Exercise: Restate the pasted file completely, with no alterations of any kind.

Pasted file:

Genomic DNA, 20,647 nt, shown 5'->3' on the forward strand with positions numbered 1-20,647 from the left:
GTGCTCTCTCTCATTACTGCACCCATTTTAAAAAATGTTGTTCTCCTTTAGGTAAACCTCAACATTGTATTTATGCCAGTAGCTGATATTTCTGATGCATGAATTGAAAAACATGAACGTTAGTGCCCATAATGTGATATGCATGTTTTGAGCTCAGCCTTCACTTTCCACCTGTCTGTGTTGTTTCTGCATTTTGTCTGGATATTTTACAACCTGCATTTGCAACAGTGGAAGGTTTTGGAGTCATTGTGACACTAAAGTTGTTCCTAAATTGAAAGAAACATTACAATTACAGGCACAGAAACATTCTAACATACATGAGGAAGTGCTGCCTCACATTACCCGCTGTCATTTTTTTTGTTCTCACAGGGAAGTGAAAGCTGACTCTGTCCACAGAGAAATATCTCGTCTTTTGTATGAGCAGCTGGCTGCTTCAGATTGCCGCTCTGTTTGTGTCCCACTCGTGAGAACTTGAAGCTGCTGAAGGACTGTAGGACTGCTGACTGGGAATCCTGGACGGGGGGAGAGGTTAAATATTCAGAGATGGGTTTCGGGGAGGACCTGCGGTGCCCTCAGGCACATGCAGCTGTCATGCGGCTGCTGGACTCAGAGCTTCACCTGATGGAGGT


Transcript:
Genomic DNA, 20,647 nt, shown 5'->3' on the forward strand with positions numbered 1-20,647 from the left:
GTGCTCTCTCTCATTACTGCACCCATTTTAAAAAATGTTGTTCTCCTTTAGGTAAACCTCAACATTGTATTTATGCCAGTAGCTGATATTTCTGATGCATGAATTGAAAAACATGAACGTTAGTGCCCATAATGTGATATGCATGTTTTGAGCTCAGCCTTCACTTTCCACCTGTCTGTGTTGTTTCTGCATTTTGTCTGGATATTTTACAACCTGCATTTGCAACAGTGGAAGGTTTTGGAGTCATTGTGACACTAAAGTTGTTCCTAAATTGAAAGAAACATTACAATTACAGGCACAGAAACATTCTAACATACATGAGGAAGTGCTGCCTCACATTACCCGCTGTCATTTTTTTTGTTCTCACAGGGAAGTGAAAGCTGACTCTGTCCACAGAGAAATATCTCGTCTTTTGTATGAGCAGCTGGCTGCTTCAGATTGCCGCTCTGTTTGTGTCCCACTCGTGAGAACTTGAAGCTGCTGAAGGACTGTAGGACTGCTGACTGGGAATCCTGGACGGGGGGAGAGGTTAAATATTCAGAGATGGGTTTCGGGGAGGACCTGCGGTGCCCTCAGGCACATGCAGCTGTCATGCGGCTGCTGGACTCAGAGCTTCACCTGATGGAGGT